A boycott is a protest where the protesters do not buy a product or give money to a company. Instead of buying a certain product, they might also buy another, very similar product from a different company.
The word was made during the Irish Land War'. It comes from the name of Captain Charles Boycott. Boycott was in charge of looking after the land of a landlord in County Mayo, Ireland. In 1880, the tenants (those who rented) wanted their rent lowered. Boycott refused, and threw them out of the land they had rented. The Irish Land League then proposed that instead of becoming violent, everyone in the community should stop doing business with Captain Boycott. The captain was soon isolated. No one helped him with the harvest, no one worked in his stables or his house. Local businessmen no longer traded with him, the postman no longer delivered his post.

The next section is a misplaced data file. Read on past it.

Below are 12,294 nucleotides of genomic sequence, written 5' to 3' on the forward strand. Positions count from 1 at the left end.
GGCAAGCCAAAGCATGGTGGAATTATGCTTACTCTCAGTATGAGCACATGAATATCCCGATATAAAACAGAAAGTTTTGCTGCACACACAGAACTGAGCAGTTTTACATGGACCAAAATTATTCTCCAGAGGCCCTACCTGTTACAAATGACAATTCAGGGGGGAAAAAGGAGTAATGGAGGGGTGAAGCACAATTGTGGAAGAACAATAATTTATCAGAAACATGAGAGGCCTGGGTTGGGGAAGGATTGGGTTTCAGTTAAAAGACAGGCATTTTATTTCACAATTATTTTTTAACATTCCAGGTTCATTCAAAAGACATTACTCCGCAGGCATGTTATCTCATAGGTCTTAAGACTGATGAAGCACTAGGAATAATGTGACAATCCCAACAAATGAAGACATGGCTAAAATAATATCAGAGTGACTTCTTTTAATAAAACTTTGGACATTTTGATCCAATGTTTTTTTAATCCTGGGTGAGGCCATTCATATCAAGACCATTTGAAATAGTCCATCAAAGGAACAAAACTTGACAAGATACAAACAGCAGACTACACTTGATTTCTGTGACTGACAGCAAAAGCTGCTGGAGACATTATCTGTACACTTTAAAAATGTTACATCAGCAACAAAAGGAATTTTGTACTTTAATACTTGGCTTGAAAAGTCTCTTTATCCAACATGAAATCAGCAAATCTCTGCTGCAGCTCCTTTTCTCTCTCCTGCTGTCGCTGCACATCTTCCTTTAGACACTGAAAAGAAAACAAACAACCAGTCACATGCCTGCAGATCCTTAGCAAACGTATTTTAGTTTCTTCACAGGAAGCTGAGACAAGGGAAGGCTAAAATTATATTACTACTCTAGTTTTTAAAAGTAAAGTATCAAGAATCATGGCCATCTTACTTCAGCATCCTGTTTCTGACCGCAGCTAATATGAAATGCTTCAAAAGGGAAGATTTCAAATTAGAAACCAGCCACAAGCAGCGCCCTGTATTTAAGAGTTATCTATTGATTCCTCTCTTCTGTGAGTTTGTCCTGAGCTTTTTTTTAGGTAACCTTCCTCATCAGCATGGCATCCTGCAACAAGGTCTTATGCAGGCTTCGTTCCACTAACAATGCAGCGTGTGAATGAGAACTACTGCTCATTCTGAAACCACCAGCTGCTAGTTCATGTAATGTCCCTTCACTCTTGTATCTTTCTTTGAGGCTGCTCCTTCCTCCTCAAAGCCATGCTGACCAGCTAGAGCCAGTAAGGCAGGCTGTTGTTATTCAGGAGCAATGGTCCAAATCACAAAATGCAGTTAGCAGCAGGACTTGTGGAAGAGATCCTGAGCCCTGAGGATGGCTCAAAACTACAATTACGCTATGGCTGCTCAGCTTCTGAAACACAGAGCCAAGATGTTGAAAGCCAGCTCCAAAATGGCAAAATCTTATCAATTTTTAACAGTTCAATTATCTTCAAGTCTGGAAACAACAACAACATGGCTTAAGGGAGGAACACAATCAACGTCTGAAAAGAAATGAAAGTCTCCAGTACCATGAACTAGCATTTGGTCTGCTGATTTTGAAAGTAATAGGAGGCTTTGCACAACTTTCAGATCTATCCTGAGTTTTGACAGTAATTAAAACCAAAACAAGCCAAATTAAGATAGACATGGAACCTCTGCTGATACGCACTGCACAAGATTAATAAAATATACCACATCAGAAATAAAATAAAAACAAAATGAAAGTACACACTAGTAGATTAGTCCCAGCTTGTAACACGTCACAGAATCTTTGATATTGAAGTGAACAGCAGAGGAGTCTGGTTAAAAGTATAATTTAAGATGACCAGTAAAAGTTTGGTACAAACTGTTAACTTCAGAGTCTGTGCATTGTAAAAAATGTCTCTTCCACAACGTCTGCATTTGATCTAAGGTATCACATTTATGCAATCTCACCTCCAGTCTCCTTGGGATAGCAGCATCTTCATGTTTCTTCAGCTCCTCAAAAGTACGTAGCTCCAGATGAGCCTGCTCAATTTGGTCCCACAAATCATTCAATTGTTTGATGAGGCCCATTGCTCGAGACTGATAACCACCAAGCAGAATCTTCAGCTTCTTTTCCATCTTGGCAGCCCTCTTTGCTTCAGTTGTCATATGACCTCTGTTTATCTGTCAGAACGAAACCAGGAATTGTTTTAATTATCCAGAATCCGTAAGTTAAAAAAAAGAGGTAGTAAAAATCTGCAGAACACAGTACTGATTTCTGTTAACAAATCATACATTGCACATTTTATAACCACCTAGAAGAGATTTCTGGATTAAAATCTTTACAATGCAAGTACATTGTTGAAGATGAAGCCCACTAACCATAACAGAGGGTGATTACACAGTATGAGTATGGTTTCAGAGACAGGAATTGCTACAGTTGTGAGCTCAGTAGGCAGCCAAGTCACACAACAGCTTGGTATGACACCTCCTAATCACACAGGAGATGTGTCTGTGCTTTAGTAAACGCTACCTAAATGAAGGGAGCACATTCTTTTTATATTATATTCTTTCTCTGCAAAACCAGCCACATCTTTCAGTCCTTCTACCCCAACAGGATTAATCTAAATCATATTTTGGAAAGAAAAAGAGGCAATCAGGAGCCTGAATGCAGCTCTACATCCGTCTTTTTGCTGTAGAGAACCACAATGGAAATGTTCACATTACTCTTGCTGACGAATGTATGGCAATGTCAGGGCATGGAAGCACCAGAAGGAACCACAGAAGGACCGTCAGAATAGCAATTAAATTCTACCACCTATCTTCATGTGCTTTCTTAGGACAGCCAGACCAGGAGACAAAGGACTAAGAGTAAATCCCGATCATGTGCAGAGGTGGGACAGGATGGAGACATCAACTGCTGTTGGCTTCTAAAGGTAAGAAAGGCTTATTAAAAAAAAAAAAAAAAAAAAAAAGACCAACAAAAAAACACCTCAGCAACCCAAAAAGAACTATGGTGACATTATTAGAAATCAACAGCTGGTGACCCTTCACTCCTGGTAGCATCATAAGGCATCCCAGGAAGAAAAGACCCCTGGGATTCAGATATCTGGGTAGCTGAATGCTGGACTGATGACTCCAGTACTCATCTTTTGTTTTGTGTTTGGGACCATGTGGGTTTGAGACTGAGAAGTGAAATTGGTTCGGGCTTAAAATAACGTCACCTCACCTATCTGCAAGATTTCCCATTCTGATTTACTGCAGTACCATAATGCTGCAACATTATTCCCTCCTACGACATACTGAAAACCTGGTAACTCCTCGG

To get his harvest done, he had to hire 50 people from other counties, the counties Cavan and Monaghan. They were escorted to and from their work by 1000 policemen. Of course, this cost far more than what the harvest was worth.
In 1881, the word came into general use.
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